(April 26, 2019) In a rapid-fire session at the end of a budget meeting last Tuesday, Ocean City Council members approved funding to clean storm drains, rewrite city code, and study a new midtown fire station.
Public Works Director Hal Adkins said storm drain cleaning begun this year has been both “successful [and] eye opening.”
Work this year was from 130th to 146th streets on Sinepuxent Avenue and 123rd to 127th streets on Jamaica Avenue on the north end of town, and on 9th to 14th streets on Philadelphia Avenue on the south end.
Adkins said the project “explained a lot of substantial drainage problems” and was well worth it. He said the plan was to knock out additional areas over the next two years “and then fall back into a much more minor maintenance program.”
Councilman Mark Paddack moved to approve $100,000 in spending over the next year and Mary Knight added a second. The vote was unanimous.
City Clerk Diana Chavis presented two options for redoing city code: a complete recodification for a maximum of $24,000, or a phased recodification for $8,500, to include a legal review and an outline of areas that need to be corrected. A second phase to include full implementation would cost an additional $13,000.
Municode, a national company founded in 1951, would do the work.
Chavis said the municipal code had not been reviewed in decades and City Solicitor Guy Ayers had suggested doing so.
“This is a 12-15 month process and, in the end, we’ll have a very clean code that’s a little over 1,000 pages,” Chavis said.
She said the “Cadillac version,” complete recodification, was designed for codes that are in poor shape and have not been maintained.
“We don’t need to go that [route]. Our code is in decent shape,” she said. “We just need to clean it up.”
Chavis recommended option two and the council unanimously supported that.
Harder to nail down was what to do regarding the midtown fire station, also known as Station 3 on 74th Street and Coastal Highway.
According to an executive summary, Station 3 has been scheduled for replacement since 2002.
The City Council budgeted $30,000 for preliminary design services for a new building in fiscal 2017, but later questioned the need for a new building.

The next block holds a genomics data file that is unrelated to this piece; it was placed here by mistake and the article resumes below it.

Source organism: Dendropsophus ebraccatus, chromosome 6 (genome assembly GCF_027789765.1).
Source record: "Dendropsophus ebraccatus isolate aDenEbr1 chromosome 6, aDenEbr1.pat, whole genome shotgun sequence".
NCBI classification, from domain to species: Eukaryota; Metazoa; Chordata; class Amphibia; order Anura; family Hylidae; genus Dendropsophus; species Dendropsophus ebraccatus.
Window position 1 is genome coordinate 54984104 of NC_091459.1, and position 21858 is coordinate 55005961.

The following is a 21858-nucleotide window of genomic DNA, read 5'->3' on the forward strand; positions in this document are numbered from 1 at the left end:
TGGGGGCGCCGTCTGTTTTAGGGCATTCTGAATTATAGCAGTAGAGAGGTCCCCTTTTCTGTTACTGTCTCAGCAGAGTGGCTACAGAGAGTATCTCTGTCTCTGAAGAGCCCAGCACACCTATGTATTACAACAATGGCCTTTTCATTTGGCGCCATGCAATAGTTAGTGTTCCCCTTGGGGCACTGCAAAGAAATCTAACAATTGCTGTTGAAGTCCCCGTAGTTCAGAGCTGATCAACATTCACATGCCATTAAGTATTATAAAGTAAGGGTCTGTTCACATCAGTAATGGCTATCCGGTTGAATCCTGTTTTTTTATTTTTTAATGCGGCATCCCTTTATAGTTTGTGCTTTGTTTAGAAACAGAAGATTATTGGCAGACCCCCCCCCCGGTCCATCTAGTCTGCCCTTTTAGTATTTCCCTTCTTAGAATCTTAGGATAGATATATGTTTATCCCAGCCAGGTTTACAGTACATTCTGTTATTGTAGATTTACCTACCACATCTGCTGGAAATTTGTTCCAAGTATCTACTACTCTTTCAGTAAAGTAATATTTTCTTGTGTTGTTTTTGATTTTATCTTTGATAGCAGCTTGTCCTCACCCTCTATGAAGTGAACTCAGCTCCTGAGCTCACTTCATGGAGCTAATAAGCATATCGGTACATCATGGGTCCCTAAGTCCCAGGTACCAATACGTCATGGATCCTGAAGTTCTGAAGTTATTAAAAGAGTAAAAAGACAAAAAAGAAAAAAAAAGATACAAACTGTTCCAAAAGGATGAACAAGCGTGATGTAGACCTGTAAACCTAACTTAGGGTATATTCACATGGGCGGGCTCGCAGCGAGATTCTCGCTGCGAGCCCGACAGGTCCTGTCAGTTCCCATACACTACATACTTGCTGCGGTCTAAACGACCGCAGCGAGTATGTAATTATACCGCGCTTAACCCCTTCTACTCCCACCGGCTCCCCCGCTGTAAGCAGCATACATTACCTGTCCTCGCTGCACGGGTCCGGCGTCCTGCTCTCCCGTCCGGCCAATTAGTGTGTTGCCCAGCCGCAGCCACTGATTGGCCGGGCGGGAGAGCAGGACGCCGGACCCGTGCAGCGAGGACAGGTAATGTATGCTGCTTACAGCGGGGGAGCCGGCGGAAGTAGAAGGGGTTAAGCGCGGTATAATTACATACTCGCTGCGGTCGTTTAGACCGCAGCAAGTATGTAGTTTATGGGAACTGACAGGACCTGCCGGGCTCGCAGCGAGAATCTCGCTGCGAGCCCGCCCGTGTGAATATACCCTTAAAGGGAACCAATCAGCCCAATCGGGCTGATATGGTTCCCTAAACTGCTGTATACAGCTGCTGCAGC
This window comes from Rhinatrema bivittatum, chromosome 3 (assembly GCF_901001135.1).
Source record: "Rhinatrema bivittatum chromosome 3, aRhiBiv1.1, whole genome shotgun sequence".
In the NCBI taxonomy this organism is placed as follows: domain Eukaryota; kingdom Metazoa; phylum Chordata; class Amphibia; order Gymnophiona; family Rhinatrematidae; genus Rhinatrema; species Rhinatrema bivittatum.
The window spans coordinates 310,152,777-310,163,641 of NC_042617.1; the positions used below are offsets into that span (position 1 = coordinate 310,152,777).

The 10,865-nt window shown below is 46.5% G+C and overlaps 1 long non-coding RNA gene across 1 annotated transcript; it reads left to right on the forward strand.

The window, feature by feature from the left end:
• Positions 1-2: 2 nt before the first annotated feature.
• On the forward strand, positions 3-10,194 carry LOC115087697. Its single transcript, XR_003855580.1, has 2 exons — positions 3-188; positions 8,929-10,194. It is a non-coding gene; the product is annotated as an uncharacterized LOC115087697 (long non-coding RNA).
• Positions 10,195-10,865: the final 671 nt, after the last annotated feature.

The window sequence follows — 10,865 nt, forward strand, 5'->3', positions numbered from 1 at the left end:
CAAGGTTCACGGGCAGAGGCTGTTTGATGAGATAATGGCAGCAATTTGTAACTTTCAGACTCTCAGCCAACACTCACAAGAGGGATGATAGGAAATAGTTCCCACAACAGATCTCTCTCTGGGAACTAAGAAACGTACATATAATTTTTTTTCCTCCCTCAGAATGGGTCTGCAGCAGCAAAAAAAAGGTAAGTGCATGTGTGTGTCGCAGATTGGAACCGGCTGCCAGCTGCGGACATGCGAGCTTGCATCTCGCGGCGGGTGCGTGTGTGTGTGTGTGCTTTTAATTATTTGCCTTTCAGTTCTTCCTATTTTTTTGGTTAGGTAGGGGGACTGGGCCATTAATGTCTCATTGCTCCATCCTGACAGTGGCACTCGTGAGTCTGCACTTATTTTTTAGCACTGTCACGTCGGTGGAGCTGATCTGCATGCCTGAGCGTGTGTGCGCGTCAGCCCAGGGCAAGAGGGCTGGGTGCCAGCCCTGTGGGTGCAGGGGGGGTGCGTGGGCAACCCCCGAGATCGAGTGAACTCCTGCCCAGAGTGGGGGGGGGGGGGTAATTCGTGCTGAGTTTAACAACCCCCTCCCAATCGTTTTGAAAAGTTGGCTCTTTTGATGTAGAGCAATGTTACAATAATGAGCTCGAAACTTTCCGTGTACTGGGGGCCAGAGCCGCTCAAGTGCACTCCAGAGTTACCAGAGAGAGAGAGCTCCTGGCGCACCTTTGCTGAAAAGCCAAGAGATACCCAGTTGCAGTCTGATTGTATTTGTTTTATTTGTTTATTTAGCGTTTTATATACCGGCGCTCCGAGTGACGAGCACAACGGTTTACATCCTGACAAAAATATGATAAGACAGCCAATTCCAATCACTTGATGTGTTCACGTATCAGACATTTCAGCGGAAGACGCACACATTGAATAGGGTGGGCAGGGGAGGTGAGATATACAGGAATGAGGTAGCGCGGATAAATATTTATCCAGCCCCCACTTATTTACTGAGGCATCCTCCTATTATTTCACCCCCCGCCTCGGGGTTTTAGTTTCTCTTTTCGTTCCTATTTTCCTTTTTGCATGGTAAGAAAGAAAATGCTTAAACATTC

Station 3 was built as a two-bay facility in 1969 and two additional bays were added in 1987. The 5,240-square-foot building includes an office and dispatch room, living room, kitchen, bunk room, one bathroom in the engine bay, and another single restroom and shower off the bunk room.
The overall physical condition of the building is said to be good, but it has cracks in exterior walls and engine bays, and some defects in the living space. Additionally, the mechanical systems need $4,000 worth of work and a new generator is needed at an estimated cost of $50,000.
City Engineer Terry McGean, in an email to Budget Manager Jennie Knapp, said other needed improvements include $8,000 for a front entrance handicap ramp and $10,000 for a new front entrance with card key access. He said the roofs would also need to be replaced within the next five years, costing another $40,000.
McGean presented three options to the council: staying in the building for three years while a new one is constructed at 65th Street ($3.5 million), doing only critical renovations ($275,000), doing one major renovation and creating a two-story living and office space ($1.042 million), or adding a second floor to the entire building with a new front façade ($2.63 million).
The summary noted a new building was estimated to cost $1.5 million in 2000.
McGean recommended hiring a consultant “to look at all the different options,” at a cost of about $30,000.
Councilman Dennis Dare said improvements for the building had been put off for several years “because of other issues within that department.”
“What the study for $30,000 would allow us to do is to look at what our need is … and what that would cost,” he said. “Then, we can make those other decisions.”
He moved to approve the study and Councilwoman Mary Knight provided a second. Mayor Rick Meehan also said he supported the study.
Two councilmembers, John Gehrig and Matt James, were opposed.
Gehrig said he worried about doing study after study, while James said there were 14 other projects ranked higher on that city’s capital improvement plan.
The vote in favor of approving the study passed, 5-2.